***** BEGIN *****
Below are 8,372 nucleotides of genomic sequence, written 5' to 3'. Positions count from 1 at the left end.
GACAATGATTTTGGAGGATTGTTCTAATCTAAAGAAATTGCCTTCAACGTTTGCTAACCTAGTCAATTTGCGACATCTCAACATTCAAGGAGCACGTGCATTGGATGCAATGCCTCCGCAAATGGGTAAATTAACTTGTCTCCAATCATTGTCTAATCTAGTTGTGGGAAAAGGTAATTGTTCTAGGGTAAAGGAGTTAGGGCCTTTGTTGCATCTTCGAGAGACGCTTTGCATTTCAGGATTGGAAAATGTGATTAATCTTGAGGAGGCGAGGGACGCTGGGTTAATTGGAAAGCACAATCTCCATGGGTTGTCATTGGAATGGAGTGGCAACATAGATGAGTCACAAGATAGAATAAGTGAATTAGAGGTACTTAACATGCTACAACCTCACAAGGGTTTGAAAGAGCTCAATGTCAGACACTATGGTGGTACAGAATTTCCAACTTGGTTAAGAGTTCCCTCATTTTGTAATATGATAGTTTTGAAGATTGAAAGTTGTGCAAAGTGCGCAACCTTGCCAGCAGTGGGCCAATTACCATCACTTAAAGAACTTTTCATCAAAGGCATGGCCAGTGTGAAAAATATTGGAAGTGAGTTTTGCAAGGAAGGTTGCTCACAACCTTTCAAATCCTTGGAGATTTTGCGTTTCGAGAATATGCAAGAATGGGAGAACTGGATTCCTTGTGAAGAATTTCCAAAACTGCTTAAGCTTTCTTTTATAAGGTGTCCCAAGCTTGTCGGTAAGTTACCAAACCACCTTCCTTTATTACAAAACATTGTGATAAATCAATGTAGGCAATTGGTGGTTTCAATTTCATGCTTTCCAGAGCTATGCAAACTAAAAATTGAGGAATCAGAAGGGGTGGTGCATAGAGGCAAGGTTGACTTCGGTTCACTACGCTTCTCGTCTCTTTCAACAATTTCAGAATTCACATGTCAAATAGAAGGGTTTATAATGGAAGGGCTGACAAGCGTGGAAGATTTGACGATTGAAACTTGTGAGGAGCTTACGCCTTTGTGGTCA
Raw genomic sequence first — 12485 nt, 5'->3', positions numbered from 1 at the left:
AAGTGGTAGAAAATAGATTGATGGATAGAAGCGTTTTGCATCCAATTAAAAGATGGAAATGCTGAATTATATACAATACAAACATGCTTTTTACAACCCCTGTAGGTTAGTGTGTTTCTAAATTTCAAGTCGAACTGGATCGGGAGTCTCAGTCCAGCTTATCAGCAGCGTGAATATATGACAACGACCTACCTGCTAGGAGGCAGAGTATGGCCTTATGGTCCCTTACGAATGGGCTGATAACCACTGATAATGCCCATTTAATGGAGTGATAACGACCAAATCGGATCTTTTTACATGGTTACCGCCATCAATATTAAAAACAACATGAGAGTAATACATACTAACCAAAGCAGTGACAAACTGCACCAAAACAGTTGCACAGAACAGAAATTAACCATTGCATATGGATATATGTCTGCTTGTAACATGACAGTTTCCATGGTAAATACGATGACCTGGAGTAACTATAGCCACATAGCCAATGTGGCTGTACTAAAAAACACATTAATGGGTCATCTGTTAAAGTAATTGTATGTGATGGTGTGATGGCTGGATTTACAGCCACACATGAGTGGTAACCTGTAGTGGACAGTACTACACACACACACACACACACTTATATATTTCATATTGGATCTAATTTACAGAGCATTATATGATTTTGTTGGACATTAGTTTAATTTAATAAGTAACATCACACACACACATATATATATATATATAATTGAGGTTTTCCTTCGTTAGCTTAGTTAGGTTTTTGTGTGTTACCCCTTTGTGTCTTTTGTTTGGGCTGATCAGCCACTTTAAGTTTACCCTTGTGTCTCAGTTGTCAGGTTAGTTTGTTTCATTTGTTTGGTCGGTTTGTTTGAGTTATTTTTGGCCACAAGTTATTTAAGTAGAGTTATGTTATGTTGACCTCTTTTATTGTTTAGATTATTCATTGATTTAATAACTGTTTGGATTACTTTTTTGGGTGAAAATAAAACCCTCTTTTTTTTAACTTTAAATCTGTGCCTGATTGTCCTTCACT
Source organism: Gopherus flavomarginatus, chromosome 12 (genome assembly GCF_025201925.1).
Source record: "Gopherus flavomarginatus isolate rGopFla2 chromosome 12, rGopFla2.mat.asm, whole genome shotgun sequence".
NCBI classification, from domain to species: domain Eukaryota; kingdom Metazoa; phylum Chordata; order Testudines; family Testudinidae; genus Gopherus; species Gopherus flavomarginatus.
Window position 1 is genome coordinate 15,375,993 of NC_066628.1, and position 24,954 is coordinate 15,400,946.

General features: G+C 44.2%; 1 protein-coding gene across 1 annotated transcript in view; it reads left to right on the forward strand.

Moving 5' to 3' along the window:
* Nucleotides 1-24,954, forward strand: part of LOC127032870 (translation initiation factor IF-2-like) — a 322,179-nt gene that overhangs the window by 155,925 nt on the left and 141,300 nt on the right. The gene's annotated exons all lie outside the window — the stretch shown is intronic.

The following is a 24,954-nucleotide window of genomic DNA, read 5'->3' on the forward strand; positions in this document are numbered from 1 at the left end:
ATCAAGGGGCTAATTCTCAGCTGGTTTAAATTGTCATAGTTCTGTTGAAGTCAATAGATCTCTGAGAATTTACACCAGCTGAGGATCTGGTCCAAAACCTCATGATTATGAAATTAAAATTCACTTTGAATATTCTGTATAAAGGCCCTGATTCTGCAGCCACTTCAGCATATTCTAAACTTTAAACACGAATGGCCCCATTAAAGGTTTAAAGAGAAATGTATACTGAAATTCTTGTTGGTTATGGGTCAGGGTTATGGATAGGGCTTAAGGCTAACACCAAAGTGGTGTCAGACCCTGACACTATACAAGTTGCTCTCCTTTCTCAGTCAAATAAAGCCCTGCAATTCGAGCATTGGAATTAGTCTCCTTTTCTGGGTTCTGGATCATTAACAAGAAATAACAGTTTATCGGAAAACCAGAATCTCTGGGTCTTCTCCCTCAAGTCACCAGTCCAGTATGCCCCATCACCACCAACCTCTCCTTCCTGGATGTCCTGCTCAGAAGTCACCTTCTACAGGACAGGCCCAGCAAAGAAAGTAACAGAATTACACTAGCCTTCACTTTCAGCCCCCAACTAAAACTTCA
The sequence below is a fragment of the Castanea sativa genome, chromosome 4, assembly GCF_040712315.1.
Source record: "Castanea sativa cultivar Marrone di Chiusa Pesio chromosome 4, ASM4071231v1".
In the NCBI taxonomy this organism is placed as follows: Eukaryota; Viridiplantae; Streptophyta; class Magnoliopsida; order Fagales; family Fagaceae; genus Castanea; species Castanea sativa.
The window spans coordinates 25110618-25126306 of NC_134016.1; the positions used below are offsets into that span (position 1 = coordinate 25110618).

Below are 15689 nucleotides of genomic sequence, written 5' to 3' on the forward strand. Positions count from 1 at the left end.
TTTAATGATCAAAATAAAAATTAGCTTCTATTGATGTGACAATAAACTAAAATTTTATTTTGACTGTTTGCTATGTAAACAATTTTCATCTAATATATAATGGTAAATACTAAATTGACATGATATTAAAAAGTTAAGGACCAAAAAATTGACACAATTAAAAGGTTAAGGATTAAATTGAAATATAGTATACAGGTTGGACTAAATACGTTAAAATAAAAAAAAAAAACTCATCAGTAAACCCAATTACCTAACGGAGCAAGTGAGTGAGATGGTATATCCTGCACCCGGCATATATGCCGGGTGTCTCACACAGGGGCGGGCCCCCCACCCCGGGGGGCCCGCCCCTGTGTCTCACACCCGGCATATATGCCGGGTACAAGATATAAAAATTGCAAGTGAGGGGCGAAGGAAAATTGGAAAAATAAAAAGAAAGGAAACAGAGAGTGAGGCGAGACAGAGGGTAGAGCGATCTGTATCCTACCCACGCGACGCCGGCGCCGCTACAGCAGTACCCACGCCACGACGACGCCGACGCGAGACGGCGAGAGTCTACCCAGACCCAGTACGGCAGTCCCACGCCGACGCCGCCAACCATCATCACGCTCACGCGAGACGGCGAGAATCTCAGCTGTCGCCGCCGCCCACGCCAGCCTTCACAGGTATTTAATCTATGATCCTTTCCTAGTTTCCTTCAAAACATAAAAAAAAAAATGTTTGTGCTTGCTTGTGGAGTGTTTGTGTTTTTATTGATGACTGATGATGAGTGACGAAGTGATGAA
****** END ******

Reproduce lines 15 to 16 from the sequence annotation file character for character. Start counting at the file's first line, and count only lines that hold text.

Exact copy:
Source record: "Castanea sativa cultivar Marrone di Chiusa Pesio chromosome 4, ASM4071231v1".
In the NCBI taxonomy this organism is placed as follows: Eukaryota; Viridiplantae; Streptophyta; class Magnoliopsida; order Fagales; family Fagaceae; genus Castanea; species Castanea sativa.